A synonym for Italian elegance and sportiness, has always been the epitome of noble restraint with racing bonds for the man and the woman of the world. Everything began, as with many other sports car builders in Italy, traditionally in the years around the first world war. In 1914, Alfieri Maserati founded his own company in Bologna, which was initially to look after Isotta Fraschini’s racing cars. After the war, the brothers Maserati worked for Diatto and built his racing car. After Diatto finished his engagement, Maserati took over the projects in self-government. In 1932 founder Alfieri unfortunately suffered the consequences of a racing accident and the brand never developed the spirit of the Maserati father ever since. Therefore, in 1937, the company entered the ownership of Adolfo Orsi, who came from Modena, who wanted to use the racing successor as an advertising medium for his other companies.
The history of Maserati
Maserati went through turbulent times after the end of the Second World War and, as a pure racing manufacturer, founded Ferrari street cars to survive economically. Already with the second model 3500GT Maserati advanced to a serious competition for Ferrari and later also Lamborghini. With the Maserati 5000GT, excess racing parts could be put to good use and the company became healthy from now on. At the end of the 60s, despite the introduction of the Quattroporte, Mistral, Mexico and Ghibli models, the Orsi brand was no longer viable and 60% of the shares in Citroen were sold. This liaison, however, only lasted until the faded 7th year and the brand Maserati changed again with De Tomaso the owner. Under its leadership the Bi-Turbo models in their numerous variants ensured the survival of Maserati and De Tomaso.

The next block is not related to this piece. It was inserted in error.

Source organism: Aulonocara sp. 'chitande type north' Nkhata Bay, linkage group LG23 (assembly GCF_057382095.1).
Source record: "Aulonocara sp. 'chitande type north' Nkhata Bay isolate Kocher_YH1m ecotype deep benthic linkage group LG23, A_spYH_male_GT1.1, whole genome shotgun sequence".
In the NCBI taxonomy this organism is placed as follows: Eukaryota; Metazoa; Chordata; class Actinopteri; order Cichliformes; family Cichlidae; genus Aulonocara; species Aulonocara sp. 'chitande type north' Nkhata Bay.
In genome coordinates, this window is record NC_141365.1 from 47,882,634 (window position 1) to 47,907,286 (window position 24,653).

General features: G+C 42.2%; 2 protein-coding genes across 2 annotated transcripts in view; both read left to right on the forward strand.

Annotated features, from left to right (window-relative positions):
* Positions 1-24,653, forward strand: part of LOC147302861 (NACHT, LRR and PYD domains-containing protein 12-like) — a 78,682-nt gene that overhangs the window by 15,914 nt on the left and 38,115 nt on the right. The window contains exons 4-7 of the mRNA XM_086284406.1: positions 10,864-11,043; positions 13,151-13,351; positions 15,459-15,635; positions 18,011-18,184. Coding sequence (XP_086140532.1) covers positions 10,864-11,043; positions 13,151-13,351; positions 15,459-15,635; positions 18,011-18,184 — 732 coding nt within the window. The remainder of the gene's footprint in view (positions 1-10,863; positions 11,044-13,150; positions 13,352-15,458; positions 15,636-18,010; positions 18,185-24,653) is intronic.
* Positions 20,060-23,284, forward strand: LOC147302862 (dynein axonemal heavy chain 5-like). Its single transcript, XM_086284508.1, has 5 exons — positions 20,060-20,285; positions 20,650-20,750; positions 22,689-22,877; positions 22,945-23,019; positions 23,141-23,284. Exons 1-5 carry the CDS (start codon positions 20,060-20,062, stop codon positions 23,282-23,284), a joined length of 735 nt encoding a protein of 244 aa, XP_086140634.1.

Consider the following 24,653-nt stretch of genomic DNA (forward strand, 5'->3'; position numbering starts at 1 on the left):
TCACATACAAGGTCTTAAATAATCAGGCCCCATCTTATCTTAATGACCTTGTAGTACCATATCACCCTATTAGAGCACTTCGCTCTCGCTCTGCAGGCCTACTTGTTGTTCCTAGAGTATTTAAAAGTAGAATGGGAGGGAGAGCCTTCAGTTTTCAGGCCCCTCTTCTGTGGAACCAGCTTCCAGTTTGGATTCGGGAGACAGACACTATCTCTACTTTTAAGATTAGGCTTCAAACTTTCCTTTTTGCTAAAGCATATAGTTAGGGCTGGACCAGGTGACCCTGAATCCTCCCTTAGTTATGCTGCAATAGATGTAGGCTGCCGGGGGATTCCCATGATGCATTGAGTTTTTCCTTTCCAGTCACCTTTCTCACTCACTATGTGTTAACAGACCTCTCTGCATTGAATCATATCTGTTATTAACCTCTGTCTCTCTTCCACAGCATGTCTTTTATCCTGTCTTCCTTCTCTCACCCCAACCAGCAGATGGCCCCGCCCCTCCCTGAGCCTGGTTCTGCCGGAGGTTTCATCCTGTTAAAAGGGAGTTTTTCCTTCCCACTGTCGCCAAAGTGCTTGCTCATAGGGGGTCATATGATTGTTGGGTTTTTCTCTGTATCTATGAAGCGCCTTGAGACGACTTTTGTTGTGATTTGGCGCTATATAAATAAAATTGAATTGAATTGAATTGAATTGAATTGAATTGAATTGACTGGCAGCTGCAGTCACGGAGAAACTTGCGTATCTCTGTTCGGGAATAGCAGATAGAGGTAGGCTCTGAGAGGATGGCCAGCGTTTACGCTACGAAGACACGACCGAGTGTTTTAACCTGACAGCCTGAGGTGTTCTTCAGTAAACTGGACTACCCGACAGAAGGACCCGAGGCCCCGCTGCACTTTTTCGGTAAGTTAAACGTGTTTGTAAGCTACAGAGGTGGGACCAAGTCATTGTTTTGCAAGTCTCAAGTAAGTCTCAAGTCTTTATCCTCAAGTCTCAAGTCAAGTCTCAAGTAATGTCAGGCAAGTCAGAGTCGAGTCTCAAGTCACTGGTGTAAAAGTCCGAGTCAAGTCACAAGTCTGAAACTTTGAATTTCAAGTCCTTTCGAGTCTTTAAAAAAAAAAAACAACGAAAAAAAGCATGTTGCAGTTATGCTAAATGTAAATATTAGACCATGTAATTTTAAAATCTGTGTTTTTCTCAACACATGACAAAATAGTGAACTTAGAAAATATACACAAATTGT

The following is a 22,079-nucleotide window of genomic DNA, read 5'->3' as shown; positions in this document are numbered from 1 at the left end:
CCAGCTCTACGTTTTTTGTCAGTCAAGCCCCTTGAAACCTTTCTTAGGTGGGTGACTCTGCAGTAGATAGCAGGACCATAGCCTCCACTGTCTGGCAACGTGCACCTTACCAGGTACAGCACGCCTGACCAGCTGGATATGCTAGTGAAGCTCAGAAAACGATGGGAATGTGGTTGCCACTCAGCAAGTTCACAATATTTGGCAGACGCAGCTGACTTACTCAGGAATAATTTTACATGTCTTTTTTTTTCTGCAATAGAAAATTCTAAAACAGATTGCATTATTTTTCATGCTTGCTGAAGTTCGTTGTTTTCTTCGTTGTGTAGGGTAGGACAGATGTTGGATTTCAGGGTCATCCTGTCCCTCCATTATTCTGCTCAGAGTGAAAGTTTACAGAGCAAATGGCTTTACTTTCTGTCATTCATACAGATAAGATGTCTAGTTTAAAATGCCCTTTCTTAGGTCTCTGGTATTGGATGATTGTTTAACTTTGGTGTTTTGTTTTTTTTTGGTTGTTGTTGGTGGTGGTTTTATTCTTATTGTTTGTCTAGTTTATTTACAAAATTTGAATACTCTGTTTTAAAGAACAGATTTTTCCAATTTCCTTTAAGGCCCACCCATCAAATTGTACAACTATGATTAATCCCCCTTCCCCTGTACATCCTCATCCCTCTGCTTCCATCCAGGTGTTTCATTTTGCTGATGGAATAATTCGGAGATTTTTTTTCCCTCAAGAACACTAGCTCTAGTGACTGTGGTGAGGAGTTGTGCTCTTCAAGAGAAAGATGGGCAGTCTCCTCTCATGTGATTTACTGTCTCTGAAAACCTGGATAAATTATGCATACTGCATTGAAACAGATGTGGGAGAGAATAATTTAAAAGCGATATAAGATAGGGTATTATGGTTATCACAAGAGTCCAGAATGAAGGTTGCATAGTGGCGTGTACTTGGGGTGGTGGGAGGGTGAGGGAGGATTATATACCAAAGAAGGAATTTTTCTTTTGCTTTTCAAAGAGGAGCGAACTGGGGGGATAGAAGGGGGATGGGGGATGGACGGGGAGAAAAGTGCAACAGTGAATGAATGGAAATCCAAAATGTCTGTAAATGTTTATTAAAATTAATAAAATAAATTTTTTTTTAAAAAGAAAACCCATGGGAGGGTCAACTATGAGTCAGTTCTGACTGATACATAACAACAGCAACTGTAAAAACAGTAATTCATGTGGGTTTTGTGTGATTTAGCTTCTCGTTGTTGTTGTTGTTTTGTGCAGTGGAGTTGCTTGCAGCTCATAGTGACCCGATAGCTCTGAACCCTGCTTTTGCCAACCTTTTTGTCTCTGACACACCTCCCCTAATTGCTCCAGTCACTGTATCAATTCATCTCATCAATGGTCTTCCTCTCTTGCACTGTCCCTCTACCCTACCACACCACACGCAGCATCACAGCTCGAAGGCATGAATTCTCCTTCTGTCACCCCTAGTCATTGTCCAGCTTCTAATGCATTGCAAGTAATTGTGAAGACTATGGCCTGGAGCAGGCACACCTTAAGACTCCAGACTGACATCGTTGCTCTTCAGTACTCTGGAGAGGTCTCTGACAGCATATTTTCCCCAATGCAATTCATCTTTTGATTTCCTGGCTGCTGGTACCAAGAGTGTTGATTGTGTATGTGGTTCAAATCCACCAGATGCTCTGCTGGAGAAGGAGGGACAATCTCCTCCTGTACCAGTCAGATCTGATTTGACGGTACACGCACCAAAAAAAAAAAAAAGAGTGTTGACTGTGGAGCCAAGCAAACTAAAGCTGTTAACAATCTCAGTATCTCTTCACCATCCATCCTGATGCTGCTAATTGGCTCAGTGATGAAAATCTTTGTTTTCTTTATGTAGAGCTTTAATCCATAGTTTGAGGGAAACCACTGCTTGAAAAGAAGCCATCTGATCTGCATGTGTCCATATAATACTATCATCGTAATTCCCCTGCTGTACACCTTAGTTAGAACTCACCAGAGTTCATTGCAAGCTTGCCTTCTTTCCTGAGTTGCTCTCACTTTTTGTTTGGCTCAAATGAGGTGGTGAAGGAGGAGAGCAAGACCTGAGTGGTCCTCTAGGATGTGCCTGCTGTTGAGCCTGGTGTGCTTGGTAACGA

The lack of product quality, however, led to declining sales and increased warranty expenses. Maserati was once again in the late 80s and was sold to the FIAT Group in 49% in the autumn of 1989. In 1993, all shares were transferred to Fiat, which were transferred to Ferrari in 1997. In the meantime the 3200GT emerged, which however in the USA could not be homologated. Therefore, the Maserati 4200 was developed under pressure from Ferrari, also known as GranSport and Coupe in Europe. After almost four decades, Maserati returned to its origins in racing with the Ferrari Enzo-based special model MC12 for the first time. This flounder, which is limited to 50 pieces, is not traded under 2 million, but still finds the way to the tuner. Only with the Gran Turismo and the Quattroporte V, Maserati vehicles became more interesting for tuning companies like Wheelsandmore from Germany due to the improved processing. Customers again gave Maserati more confidence and began deficit in certain areas. By chassis from the Fachtun like Wheelsandmore.